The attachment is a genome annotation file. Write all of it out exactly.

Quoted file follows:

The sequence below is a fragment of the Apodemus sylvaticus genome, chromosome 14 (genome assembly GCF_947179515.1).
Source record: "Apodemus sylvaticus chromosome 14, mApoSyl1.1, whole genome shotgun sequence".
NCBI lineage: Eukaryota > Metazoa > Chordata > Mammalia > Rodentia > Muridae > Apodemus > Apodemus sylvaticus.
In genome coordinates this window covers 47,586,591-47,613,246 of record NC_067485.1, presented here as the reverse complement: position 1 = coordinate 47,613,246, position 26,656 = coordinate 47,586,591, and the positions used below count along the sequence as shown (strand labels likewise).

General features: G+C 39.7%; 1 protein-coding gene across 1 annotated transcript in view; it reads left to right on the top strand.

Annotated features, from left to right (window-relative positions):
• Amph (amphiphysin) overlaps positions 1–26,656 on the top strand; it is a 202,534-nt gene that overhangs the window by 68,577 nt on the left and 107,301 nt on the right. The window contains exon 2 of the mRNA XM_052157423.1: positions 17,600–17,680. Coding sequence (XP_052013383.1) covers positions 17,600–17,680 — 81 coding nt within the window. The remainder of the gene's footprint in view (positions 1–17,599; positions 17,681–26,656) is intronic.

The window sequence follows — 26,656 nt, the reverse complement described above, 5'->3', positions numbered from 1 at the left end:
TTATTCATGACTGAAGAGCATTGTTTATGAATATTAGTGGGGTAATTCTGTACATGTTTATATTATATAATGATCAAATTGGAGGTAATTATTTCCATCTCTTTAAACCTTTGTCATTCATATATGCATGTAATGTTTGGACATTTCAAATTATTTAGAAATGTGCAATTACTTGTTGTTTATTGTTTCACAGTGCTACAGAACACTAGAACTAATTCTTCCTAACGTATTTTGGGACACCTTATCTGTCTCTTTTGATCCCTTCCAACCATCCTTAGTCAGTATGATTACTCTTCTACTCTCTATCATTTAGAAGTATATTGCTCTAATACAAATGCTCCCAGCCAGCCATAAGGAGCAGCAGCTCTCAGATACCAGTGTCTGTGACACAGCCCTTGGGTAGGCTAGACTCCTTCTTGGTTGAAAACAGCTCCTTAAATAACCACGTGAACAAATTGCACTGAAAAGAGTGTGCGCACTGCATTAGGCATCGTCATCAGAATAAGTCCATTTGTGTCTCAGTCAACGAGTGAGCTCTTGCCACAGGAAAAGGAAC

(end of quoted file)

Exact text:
The sequence below is a fragment of the Apodemus sylvaticus genome, chromosome 14 (genome assembly GCF_947179515.1).
Source record: "Apodemus sylvaticus chromosome 14, mApoSyl1.1, whole genome shotgun sequence".
NCBI lineage: Eukaryota > Metazoa > Chordata > Mammalia > Rodentia > Muridae > Apodemus > Apodemus sylvaticus.
In genome coordinates this window covers 47,586,591-47,613,246 of record NC_067485.1, presented here as the reverse complement: position 1 = coordinate 47,613,246, position 26,656 = coordinate 47,586,591, and the positions used below count along the sequence as shown (strand labels likewise).

General features: G+C 39.7%; 1 protein-coding gene across 1 annotated transcript in view; it reads left to right on the top strand.

Annotated features, from left to right (window-relative positions):
• Amph (amphiphysin) overlaps positions 1–26,656 on the top strand; it is a 202,534-nt gene that overhangs the window by 68,577 nt on the left and 107,301 nt on the right. The window contains exon 2 of the mRNA XM_052157423.1: positions 17,600–17,680. Coding sequence (XP_052013383.1) covers positions 17,600–17,680 — 81 coding nt within the window. The remainder of the gene's footprint in view (positions 1–17,599; positions 17,681–26,656) is intronic.

The window sequence follows — 26,656 nt, the reverse complement described above, 5'->3', positions numbered from 1 at the left end:
TTATTCATGACTGAAGAGCATTGTTTATGAATATTAGTGGGGTAATTCTGTACATGTTTATATTATATAATGATCAAATTGGAGGTAATTATTTCCATCTCTTTAAACCTTTGTCATTCATATATGCATGTAATGTTTGGACATTTCAAATTATTTAGAAATGTGCAATTACTTGTTGTTTATTGTTTCACAGTGCTACAGAACACTAGAACTAATTCTTCCTAACGTATTTTGGGACACCTTATCTGTCTCTTTTGATCCCTTCCAACCATCCTTAGTCAGTATGATTACTCTTCTACTCTCTATCATTTAGAAGTATATTGCTCTAATACAAATGCTCCCAGCCAGCCATAAGGAGCAGCAGCTCTCAGATACCAGTGTCTGTGACACAGCCCTTGGGTAGGCTAGACTCCTTCTTGGTTGAAAACAGCTCCTTAAATAACCACGTGAACAAATTGCACTGAAAAGAGTGTGCGCACTGCATTAGGCATCGTCATCAGAATAAGTCCATTTGTGTCTCAGTCAACGAGTGAGCTCTTGCCACAGGAAAAGGAAC